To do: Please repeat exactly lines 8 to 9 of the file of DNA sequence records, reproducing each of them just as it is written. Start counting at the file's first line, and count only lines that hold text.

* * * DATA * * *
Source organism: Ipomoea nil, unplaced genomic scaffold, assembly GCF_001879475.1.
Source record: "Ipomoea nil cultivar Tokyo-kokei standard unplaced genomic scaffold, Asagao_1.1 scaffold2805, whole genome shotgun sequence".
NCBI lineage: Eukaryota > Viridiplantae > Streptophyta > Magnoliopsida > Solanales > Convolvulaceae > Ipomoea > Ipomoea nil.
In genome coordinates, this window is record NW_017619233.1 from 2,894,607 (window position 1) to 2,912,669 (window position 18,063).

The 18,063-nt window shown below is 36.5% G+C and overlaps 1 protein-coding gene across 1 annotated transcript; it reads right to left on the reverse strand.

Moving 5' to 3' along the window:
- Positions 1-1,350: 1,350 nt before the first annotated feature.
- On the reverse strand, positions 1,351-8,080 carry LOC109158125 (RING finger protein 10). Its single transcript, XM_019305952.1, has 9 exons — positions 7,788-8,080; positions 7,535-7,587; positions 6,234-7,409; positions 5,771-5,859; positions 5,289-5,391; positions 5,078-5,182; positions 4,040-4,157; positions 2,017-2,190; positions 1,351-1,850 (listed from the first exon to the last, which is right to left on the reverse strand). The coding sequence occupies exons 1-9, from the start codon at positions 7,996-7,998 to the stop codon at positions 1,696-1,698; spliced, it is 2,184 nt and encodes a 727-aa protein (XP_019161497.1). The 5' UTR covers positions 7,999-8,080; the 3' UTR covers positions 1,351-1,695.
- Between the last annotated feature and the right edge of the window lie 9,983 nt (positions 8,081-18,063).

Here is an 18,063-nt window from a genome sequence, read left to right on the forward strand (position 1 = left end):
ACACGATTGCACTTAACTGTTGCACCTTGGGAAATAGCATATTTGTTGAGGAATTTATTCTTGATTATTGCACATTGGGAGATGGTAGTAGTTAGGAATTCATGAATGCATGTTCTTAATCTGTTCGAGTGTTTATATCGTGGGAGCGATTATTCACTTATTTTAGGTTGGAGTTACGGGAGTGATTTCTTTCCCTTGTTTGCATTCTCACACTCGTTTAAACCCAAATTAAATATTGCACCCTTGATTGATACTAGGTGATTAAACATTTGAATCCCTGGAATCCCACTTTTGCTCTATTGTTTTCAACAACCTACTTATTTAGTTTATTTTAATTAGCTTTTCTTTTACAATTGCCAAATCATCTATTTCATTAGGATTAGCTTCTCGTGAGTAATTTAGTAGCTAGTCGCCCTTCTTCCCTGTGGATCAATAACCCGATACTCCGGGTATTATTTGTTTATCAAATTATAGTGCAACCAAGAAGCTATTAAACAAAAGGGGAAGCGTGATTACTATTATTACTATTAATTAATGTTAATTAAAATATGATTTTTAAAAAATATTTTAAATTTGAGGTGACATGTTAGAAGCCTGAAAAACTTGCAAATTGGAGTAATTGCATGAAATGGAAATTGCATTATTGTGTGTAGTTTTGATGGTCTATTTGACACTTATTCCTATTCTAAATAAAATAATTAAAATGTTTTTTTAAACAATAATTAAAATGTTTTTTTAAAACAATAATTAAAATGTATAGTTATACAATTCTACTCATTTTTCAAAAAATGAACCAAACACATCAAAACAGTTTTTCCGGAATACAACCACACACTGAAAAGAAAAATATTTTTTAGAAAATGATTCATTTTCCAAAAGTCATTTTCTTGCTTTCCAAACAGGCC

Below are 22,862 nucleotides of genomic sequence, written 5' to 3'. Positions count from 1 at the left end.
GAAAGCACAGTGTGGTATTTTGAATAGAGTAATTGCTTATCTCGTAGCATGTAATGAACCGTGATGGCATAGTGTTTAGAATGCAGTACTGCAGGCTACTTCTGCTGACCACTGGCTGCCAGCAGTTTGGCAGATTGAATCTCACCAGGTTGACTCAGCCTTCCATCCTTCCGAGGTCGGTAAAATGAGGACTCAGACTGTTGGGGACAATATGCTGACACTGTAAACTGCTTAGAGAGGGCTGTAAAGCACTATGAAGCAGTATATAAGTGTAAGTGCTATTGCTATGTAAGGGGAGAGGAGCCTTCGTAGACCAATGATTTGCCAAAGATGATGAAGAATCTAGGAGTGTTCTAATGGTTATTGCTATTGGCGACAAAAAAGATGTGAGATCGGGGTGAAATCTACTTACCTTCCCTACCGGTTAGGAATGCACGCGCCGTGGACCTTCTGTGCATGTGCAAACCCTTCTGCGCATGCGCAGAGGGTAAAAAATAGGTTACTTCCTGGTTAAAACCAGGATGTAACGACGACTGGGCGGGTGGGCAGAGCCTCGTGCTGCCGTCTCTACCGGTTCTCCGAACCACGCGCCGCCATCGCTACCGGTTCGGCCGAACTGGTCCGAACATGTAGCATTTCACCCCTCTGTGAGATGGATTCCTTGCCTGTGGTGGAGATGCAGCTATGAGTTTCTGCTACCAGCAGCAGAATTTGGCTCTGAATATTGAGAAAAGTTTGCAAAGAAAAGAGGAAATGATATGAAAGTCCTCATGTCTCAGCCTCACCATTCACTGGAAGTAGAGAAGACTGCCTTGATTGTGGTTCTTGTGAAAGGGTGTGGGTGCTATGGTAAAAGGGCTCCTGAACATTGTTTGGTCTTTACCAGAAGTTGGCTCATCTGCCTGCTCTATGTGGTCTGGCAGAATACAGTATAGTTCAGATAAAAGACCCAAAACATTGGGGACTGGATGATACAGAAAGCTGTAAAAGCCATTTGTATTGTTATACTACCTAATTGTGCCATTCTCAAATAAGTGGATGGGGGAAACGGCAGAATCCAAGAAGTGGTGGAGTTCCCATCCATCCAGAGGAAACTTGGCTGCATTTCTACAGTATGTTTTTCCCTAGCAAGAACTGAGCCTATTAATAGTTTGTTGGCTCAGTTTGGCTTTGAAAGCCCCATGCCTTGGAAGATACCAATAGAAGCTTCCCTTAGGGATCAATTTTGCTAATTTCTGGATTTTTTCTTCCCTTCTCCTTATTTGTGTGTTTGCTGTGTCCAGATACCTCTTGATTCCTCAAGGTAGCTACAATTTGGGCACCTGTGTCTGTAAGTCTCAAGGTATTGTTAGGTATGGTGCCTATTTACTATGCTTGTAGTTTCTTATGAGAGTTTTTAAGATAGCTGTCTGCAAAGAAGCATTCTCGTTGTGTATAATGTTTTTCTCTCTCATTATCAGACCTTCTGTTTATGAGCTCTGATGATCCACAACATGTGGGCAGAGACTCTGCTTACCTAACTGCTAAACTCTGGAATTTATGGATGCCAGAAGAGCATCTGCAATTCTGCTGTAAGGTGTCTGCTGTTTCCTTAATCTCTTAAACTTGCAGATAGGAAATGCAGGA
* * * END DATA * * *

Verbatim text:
- On the reverse strand, positions 1,351-8,080 carry LOC109158125 (RING finger protein 10). Its single transcript, XM_019305952.1, has 9 exons — positions 7,788-8,080; positions 7,535-7,587; positions 6,234-7,409; positions 5,771-5,859; positions 5,289-5,391; positions 5,078-5,182; positions 4,040-4,157; positions 2,017-2,190; positions 1,351-1,850 (listed from the first exon to the last, which is right to left on the reverse strand). The coding sequence occupies exons 1-9, from the start codon at positions 7,996-7,998 to the stop codon at positions 1,696-1,698; spliced, it is 2,184 nt and encodes a 727-aa protein (XP_019161497.1). The 5' UTR covers positions 7,999-8,080; the 3' UTR covers positions 1,351-1,695.
- Between the last annotated feature and the right edge of the window lie 9,983 nt (positions 8,081-18,063).